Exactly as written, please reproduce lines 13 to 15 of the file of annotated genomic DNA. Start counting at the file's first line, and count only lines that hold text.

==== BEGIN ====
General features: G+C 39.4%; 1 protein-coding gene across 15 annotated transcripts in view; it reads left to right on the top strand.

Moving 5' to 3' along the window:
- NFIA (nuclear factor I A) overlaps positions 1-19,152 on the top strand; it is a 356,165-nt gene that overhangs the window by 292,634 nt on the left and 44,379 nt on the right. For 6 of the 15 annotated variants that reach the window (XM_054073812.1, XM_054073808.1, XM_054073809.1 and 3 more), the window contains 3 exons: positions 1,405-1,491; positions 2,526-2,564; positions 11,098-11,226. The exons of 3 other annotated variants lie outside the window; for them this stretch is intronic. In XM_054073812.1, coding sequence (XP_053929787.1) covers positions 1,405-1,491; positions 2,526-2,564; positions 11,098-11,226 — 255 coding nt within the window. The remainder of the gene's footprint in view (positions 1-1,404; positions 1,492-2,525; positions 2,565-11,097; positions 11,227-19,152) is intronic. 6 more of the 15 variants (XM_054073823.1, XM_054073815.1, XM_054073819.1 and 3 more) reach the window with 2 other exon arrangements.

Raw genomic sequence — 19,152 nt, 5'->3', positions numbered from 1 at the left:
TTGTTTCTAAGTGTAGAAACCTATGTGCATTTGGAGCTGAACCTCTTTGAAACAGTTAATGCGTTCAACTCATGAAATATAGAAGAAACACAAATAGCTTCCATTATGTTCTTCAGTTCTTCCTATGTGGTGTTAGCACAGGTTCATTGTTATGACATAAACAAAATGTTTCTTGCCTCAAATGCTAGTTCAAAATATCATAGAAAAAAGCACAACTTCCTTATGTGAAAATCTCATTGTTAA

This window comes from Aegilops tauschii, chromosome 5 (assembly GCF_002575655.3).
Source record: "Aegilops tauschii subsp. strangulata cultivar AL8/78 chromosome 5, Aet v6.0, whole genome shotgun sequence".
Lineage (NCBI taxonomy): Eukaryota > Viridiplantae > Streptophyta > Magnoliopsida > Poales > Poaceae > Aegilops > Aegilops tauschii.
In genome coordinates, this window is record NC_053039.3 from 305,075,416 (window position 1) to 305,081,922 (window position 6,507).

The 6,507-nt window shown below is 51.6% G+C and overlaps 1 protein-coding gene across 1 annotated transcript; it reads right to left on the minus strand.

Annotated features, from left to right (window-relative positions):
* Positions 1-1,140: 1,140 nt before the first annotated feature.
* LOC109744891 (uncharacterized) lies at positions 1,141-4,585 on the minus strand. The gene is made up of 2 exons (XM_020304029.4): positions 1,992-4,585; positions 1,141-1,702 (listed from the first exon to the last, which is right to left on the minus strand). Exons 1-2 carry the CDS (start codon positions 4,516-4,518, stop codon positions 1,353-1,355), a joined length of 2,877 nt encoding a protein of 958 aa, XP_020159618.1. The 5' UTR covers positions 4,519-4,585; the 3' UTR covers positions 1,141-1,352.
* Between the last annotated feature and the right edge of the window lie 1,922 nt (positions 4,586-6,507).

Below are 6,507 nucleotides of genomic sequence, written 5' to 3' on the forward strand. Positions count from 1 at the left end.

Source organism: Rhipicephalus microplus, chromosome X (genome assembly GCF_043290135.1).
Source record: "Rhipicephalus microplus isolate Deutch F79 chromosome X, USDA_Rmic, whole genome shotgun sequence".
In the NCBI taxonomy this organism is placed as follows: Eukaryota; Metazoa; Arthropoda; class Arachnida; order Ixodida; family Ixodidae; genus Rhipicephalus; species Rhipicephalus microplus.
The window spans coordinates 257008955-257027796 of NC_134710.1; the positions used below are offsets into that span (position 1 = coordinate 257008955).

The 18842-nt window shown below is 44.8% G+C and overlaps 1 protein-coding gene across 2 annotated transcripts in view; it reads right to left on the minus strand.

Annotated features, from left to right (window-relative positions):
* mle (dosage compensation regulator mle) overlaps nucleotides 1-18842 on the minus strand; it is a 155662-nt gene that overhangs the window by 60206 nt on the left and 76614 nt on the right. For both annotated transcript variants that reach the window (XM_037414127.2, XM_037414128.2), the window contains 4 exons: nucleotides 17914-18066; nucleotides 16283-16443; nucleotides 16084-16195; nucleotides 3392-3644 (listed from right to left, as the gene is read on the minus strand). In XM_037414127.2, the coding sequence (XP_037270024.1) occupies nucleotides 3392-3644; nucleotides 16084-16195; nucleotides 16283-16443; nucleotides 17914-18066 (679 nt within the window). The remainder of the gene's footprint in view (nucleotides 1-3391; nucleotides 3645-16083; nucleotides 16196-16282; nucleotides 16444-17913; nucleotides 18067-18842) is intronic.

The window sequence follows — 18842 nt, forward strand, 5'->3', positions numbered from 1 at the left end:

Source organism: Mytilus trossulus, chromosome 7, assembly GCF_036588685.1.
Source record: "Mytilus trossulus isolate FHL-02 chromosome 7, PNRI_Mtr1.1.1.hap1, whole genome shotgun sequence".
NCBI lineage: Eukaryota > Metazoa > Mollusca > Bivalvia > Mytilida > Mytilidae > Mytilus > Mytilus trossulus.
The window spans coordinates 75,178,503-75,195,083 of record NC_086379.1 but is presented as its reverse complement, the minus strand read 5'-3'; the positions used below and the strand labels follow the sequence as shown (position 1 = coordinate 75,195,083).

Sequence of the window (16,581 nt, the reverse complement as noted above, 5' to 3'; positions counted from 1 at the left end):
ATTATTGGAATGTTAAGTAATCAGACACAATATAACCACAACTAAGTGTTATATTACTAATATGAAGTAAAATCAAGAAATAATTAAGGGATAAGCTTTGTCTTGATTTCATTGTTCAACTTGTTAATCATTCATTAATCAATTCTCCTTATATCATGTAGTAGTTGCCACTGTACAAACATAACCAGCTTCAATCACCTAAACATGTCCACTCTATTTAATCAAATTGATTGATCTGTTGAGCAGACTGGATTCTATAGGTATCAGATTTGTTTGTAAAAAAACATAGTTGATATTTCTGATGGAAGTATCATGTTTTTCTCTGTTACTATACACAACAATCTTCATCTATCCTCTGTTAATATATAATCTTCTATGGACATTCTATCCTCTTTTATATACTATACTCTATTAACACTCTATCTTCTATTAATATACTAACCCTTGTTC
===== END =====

* LOC109744891 (uncharacterized) lies at positions 1,141-4,585 on the minus strand. The gene is made up of 2 exons (XM_020304029.4): positions 1,992-4,585; positions 1,141-1,702 (listed from the first exon to the last, which is right to left on the minus strand). Exons 1-2 carry the CDS (start codon positions 4,516-4,518, stop codon positions 1,353-1,355), a joined length of 2,877 nt encoding a protein of 958 aa, XP_020159618.1. The 5' UTR covers positions 4,519-4,585; the 3' UTR covers positions 1,141-1,352.
* Between the last annotated feature and the right edge of the window lie 1,922 nt (positions 4,586-6,507).

Below are 6,507 nucleotides of genomic sequence, written 5' to 3' on the forward strand. Positions count from 1 at the left end.